7 Dec '17
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I Tried to Uncover the Truth About Mariah Carey’s Christmas Cookie Recipe

One Halloween seven years ago, Mariah Carey gave the world a recipe for her Christmas cookies. She shared them exclusively with PopEater, the now-defunct entertainment blog run by AOL, in the preamble to the release of her second Christmas album, Merry Christmas II You, on November 2, 2010.

This recipe for what are essentially frosted sugar cookies is a relic of a bygone era, hidden in the crevices of the internet. The site it debuted on, PopEater, is now dead, swallowed into AOL proper. The original recipe is only accessible via an archived post.

Reading this recipe is the digital equivalent of leafing through the pages of a worn, crusty cookbook where any surrounding context regarding a recipe’s backstory is removed. You’re left to guess what those details are: when Carey first made these Christmas cookies; whether this recipe had been passed down to her; how it dovetails at all with the Merry Christmas II You album beyond the nominal connective tissue; whether she still makes them, or ever really made them at all.

MAKE IT: Mariah Carey’s Sugar Cookies

The fact that a recipe for these cookies even exists is mildly remarkable. I’d wager that Carey’s Christmas music is wired into America’s cultural imagination more than any other songstress’ holiday bops. Carey’s Merry Christmas album, along its flagship single “All I Want for Christmas Is You,” emerged in 1994 as a beacon of hope for the tired genre of Christmas music, and quickly became its gold standard. As Billboard’s co-director of charts, Gary Trust, explains to me, Carey’s song has been “the unquestioned champion” of Billboard’s Holiday 100 songs chart, having led the chart for 26 cumulative weeks since the chart began in 2011. No other song has led for more than two weeks.

“When the song was released, very few acts were writing and recording new holiday songs,” Trust explains. In “All I Want for Christmas,” Carey had created a song that could compete with the established classics been passed down like hand-me-downs from one generation to the next.

“It stood out at the time of its release, and has since, in large part because it’s good enough to rank alongside decades-old classics and is by an artist who was then arguably the biggest name in music, and still is a superstar,” Trust continues. “That’s a combination that few acts have been able to achieve in recent decades.”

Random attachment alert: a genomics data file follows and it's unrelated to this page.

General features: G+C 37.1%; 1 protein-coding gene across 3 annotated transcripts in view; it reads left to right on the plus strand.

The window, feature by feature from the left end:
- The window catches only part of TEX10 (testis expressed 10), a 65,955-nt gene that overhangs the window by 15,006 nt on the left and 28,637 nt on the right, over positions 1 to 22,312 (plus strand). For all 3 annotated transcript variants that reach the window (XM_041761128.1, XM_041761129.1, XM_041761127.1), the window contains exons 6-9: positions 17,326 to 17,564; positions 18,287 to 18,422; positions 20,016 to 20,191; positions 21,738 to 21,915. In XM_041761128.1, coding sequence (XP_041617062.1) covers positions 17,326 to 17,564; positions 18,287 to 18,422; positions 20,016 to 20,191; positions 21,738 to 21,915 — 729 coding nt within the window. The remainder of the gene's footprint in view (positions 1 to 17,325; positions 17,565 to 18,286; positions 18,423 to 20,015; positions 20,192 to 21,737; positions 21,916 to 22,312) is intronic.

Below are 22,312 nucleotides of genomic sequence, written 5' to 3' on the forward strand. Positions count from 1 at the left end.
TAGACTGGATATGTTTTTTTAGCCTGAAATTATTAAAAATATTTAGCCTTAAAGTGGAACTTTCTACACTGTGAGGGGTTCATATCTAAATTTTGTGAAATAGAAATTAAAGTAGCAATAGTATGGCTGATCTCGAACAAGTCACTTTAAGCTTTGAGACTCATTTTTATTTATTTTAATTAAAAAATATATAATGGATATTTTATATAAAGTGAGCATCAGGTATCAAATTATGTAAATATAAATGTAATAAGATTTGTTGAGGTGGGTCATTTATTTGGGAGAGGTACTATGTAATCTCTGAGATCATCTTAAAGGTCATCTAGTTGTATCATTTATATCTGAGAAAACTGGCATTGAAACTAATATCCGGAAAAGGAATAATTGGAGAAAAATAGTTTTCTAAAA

Merry Christmas II You proved considerably less popular than Carey’s first Christmas album, and received a more tepid response from critics than its predecessor. “[The] LP’s warm heart is in the right place,” Caryn Ganz backhandedly noted in the pages of Rolling Stone. “It’s an attempted rewind,” judged Slant’s Eric Henderson. “As such, it’s probably one of the most revealing and none-too-flattering approximations of the mindset of a certain sort of adult’s Christmas spirit.” Mike Diver of the BBC gave it the distinction of being “not particularly clever.” Poor Merry Christmas II You became the bastard child of Carey’s Christmas music family.

Pinning down the album’s Christmas cookie recipe’s origins turned out to be an exercise in futility. “Thank you for thinking of Mariah for this piece, but she is unable to participate at this time,” her publicist wrote me after a back-and-forth that lasted a week. Ashley Iasimone, who had the byline on the PopEater piece, , did not respond to requests for comment. With few answers about the cookies’ mysteries, I quickly reached a dead end.

At least we’ve got the cookies themselves. As the recipe’s skimpy headnotes indicate, the cookies are meant to serve a batch of four dozen, and the recipe itself is deliriously uncomplicated. You don’t need much: butter, sugar, an egg, lemon zest, milk, vanilla, all-purpose flour, baking powder, and salt—basic pantry staples.

Besides, who but the most tormented of misers can argue with frosted sugar cookies? They’re the gastronomic epitome of holiday comfort. We don’t want a lot of Christmas, and Carey’s cookies—simple and unexplained as they may be—go down easy.

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